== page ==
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“Mother,” I heard in my ear. A soft paw batted my cheek. It was 5:25 a.m. It was Sara.
“What!?” I said. I knew this was my child but breakfast was an hour away.
“There’s a new and odiferous plant on the kitchen table.”
“It was there yesterday,” I mumbled. “You liked it then and should like it now.”
My little black one who speaks broken English then chimed in: “Meep!” Scolding me.
It meant the same thing: I knew these girls didn’t like our new tabletop Christmas tree. They’re like me: they like nothing new. But I had to get the tree: we’re two and a half now and need to get acclimated to new items in the home. I for one never like new stuff, but—living in a new generation—I know it’s important to embrace the world.
I was a little apprehensive myself, walking out this morning to see my midget tree. I couldn’t get a word in even for hello or good morning before Sara cocked her ear towards the little tree and said, “You know it’s wrong.”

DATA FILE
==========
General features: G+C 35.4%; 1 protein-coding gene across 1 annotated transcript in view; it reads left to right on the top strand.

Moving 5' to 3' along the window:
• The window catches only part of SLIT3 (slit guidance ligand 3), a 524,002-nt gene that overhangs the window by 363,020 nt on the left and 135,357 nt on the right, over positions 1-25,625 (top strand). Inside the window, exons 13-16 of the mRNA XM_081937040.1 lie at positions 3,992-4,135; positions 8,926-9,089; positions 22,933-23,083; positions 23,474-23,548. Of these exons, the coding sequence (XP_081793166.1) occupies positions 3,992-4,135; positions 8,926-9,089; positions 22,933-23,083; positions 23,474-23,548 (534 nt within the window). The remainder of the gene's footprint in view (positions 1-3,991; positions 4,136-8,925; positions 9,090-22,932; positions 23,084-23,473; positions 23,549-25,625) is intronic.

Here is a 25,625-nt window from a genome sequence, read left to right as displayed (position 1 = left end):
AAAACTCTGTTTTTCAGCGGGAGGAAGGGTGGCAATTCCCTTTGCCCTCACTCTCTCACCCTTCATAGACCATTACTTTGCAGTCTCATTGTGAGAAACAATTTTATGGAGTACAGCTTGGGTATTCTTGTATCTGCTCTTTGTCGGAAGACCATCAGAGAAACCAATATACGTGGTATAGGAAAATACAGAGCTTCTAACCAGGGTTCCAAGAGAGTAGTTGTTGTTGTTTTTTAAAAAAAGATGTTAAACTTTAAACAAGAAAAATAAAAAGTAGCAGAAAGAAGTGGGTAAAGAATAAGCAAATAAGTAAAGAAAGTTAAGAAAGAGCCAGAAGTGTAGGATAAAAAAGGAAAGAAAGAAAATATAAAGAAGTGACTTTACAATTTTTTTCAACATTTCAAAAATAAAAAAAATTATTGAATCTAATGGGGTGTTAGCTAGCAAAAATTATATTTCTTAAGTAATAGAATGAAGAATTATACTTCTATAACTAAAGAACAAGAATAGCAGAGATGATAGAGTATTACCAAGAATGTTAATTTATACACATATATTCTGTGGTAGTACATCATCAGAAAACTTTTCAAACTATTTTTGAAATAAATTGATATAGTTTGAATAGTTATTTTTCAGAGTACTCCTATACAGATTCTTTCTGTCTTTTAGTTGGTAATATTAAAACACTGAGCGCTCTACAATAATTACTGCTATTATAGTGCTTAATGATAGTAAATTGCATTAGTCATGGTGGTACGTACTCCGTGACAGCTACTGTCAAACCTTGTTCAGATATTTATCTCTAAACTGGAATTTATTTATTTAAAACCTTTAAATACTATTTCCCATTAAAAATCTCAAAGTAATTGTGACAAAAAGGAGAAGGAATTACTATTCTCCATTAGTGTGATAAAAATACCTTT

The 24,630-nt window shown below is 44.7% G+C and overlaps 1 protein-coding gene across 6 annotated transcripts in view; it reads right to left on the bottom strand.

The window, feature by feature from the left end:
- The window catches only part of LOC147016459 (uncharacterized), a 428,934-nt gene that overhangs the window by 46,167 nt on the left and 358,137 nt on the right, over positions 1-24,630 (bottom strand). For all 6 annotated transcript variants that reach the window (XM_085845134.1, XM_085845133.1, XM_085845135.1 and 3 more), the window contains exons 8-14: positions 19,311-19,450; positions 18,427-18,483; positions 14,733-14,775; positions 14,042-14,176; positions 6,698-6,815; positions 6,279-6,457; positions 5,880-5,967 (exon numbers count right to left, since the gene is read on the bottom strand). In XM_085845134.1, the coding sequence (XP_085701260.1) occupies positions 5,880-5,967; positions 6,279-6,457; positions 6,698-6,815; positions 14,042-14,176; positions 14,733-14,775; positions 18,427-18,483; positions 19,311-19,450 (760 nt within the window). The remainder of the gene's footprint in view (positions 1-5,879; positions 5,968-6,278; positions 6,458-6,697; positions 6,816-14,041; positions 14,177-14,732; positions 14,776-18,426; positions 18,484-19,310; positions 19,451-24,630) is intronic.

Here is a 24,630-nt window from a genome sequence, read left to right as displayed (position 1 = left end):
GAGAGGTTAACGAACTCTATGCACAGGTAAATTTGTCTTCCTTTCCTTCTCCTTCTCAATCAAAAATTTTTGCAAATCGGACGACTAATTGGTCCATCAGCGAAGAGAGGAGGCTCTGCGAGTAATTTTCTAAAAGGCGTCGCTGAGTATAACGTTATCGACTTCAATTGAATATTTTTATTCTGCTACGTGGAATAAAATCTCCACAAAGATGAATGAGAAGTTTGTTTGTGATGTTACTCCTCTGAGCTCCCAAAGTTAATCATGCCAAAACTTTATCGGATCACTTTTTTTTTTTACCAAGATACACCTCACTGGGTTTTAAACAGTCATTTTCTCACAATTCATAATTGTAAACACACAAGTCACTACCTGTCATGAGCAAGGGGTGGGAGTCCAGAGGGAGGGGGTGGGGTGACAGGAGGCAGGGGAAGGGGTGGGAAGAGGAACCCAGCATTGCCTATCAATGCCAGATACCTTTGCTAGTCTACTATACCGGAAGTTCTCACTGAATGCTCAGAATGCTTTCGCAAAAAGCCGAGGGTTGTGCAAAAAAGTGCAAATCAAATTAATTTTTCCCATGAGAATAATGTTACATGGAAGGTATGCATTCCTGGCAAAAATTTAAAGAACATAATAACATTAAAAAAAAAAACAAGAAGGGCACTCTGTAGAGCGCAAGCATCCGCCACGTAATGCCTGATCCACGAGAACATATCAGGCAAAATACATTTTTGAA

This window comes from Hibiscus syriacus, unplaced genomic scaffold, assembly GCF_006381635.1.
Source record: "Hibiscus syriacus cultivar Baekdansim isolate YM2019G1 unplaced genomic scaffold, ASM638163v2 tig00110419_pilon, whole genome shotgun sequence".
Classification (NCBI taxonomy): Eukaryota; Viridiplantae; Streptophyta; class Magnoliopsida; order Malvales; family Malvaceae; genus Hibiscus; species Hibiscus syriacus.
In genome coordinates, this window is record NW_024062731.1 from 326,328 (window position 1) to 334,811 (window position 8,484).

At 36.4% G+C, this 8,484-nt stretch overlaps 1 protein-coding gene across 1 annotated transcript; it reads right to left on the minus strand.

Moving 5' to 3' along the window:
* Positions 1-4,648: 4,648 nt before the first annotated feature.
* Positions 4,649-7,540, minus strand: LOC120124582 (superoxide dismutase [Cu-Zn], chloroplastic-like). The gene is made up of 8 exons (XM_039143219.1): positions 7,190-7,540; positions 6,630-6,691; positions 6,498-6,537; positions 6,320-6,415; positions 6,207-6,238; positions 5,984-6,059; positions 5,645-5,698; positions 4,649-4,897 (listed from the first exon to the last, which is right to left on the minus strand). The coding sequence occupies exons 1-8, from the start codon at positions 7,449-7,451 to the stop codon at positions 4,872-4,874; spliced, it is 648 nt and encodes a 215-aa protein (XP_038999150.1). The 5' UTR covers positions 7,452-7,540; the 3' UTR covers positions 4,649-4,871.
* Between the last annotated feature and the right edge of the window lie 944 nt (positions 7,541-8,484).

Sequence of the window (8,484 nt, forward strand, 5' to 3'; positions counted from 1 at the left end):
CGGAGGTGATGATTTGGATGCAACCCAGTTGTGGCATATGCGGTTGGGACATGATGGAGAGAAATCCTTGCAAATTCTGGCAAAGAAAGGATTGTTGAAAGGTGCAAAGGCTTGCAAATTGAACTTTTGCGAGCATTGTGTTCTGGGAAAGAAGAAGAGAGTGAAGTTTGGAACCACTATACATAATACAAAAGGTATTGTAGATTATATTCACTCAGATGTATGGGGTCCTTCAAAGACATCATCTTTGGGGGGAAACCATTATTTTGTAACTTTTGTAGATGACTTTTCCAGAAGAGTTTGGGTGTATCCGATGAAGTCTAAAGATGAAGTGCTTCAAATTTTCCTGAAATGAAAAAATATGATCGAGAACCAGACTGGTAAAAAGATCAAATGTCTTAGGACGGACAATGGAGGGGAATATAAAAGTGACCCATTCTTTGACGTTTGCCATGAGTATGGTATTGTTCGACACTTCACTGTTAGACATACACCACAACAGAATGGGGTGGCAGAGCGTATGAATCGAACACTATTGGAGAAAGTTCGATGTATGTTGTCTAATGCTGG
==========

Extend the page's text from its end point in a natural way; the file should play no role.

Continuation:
I hated her then, as one does a little sister spilling the truth. But I loved her, because she only says what I’ve taught her to say.
“Listen,” I said. “This is the best tree I could get us this year. Your sister would have stayed under the bed for weeks if this was a big one. Don’t you cock your head at me. I’m doing the best I can.”
Worlds of not being a real parent whirled in my mind. Laws that I would like to enforce dissipated. All bed-head and scrumpled, feeling the pressure of a new day, I pumped myself up.
I made coffee. I invited the children in. I put out tuna.
“What?” I said, after a polite time of waiting for everyone to come in for everything. “What do you guys want?”
They ran away, but came back in shifts, as children do.